Where to begin, again?

Discussion in 'Recording/Live Sound' started by kcprogguitar, Jan 21, 2015.

  1. kcprogguitar

    kcprogguitar Member

    May 2, 2012
    Kansas City
    In a nutshell, I'm a guitarist of almost 40 years and a home recording newbie since the fostex 4 track.

    I've since gotten into a DAW. Interfaces… but…

    Some things I just don't know. And all the articles I read seem to make a jump over simple definitions of what I'm trying to figure out. For example, I'm starting to get my head around compression. But. Then someone goes off on "side chain" and "Aux Bus" and I'm left in the weeds. I want to learn, so where I can safely go ask questions? Last thing I want is to start a thread somewhere, and it turns into some engineers measuring wienies on the internet.

    Is there a forum somewhere that actually welcomes questions? I'd rather do without ones that continuously state "use the search function" and would rather one that has tutorials or stickies.

    So in the interest of being crystal clear. I want to be able to ask as stupid a question as I need to in order for ME to understand.
  2. treeofpain

    treeofpain Silver Supporting Member

    Aug 7, 2007
    Columbia, SC
    I found that the easiest way for me to understand how compression works was to just do my own experimentation and see what I like or don't like in different situations. It would be helpful for you to have a basic understanding of basic terms like ratio, threshold, attack, release, gain... Then you might try loading a "preset" compressor setting, looking at it, and understanding why it was set up that way for that particular instrument. While each song and track are different, there tend to be some basic defaults that folks will begin with for each type of track, then tweak to taste.
  3. cjcayea

    cjcayea cool as a cucumber in a bowl of hot sauce

    Oct 15, 2008
    Upstate NY
    please read this


    this is really a well written guide for the beginner as well as the seasoned pro-sumer. i dont know who this guy is as hes just an anonymous forum contributor, but its filled with a-ha moments. seriously, give it a look.
  4. mixwiz

    mixwiz Member

    Nov 17, 2010

    Damn dude. Beat me to it. I refer to this often.

    Though I like tgp, gear slutz is a little more recording centered. There are some really experienced guys there and some are willing to help noobs
  5. Silent Sound

    Silent Sound Member

    Jun 8, 2012
    That's really the best advice. Just get your hands dirty. If you know too much about how things work, you can fall into the habit of mixing with your eyes, which is a bad idea. It's a far better practice to learn how each knob effects the sound, and the best way to do that is to turn those knobs, one at a time, and listen to what they do.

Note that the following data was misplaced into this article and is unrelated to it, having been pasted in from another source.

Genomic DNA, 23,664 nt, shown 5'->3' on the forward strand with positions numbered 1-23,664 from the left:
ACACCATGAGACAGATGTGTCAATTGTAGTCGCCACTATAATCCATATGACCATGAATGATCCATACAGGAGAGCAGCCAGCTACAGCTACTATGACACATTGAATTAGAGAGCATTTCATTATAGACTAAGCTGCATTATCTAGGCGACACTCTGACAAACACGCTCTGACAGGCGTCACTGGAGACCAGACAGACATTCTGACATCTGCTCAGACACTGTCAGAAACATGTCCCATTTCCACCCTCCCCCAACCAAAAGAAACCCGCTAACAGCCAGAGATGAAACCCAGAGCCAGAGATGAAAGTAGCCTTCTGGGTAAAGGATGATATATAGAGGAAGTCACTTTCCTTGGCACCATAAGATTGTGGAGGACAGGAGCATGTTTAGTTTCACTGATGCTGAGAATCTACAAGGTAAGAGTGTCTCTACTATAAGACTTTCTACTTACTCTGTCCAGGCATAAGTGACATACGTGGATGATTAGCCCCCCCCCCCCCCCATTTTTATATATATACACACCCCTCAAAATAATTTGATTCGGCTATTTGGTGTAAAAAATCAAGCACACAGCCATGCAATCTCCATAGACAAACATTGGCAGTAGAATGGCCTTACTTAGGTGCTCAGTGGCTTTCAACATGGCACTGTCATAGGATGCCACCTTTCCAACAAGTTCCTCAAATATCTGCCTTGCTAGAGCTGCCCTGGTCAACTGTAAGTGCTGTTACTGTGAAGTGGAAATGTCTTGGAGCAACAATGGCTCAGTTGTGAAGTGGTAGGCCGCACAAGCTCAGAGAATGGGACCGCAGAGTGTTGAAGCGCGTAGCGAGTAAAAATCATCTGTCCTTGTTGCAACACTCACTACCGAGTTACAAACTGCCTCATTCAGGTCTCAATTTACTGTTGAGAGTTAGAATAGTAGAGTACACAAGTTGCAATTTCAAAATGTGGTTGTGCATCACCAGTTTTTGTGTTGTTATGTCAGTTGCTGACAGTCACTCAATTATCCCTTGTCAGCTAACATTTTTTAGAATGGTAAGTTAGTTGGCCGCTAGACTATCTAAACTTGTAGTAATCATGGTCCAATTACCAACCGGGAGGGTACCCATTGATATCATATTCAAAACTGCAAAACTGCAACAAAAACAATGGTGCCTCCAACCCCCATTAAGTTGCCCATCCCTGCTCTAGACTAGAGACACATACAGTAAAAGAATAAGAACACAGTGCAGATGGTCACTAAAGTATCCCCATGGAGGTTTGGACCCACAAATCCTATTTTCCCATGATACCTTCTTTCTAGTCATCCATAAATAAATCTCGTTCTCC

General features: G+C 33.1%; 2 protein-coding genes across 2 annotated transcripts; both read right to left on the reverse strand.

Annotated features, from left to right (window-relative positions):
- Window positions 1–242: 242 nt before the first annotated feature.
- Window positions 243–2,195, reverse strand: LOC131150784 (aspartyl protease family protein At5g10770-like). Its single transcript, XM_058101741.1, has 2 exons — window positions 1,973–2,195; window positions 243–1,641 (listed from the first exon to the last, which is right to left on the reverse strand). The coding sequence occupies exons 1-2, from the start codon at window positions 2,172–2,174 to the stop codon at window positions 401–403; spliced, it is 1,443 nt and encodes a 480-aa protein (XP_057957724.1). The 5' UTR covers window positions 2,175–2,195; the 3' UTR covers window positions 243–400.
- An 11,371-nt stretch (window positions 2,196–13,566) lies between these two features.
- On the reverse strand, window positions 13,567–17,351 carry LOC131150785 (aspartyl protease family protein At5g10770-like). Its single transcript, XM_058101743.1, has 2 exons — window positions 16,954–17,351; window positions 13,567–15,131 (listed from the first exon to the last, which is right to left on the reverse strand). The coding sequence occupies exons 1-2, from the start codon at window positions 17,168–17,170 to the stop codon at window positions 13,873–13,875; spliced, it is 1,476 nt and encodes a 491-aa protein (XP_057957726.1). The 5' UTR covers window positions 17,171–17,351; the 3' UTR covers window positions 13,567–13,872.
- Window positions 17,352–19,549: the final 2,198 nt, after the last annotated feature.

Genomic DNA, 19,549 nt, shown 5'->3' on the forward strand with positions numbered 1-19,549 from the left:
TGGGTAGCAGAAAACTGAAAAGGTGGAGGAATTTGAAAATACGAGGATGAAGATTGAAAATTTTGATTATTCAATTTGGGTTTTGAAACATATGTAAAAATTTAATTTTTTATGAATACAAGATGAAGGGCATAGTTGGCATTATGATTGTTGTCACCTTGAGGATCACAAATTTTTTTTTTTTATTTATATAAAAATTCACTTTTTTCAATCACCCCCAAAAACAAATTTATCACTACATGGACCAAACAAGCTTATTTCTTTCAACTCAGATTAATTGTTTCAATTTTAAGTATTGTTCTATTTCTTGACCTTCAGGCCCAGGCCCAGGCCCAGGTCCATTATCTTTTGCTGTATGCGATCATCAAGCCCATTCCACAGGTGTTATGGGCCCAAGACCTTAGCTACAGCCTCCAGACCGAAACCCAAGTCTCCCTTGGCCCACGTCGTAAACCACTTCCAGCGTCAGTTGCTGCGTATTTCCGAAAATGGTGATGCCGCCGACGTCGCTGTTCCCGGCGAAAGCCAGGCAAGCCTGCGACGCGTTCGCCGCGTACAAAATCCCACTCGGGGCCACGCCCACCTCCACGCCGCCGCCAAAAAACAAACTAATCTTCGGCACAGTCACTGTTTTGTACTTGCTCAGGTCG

As for things like "side chain" and "aux bus" those aren't really things you can easily just get your hands on. For that, I would recommend Google, or the search function on one of those recording sites. Google especially, because you can search multiple recording sites at once. You can ask a question on a forum by opening a new thread, and you may or may not get a good answer, and it will probably take a while for the right person to reply. Or you can look up where someone else has already asked that question and get an immediate response. It's a whole lot quicker, and you don't have to put up with people telling you "use the search function noob!" because you already did. Then, if you still can't find an answer to your problem, or are still unsure about something, posting a new thread can be a good idea.
  6. Teal_66

    Teal_66 Member

    Jan 29, 2013
    South Florida
    I just have to throw in my 2 cents here... It's very important that you get your room sound as good as you can, because if you have a really bad acoustic situation (like a square room with no sound absorption), then it's going to be very difficult to hear anything accurately - especially something like a compressor, which many times is subtle.

    This was a huge problem for me - as especially the lower frequencies were really inaccurate. Instead of driving myself crazy trying to find the problem in the computer, I just fixed the room - and what a difference that has made to what I hear (in my room).

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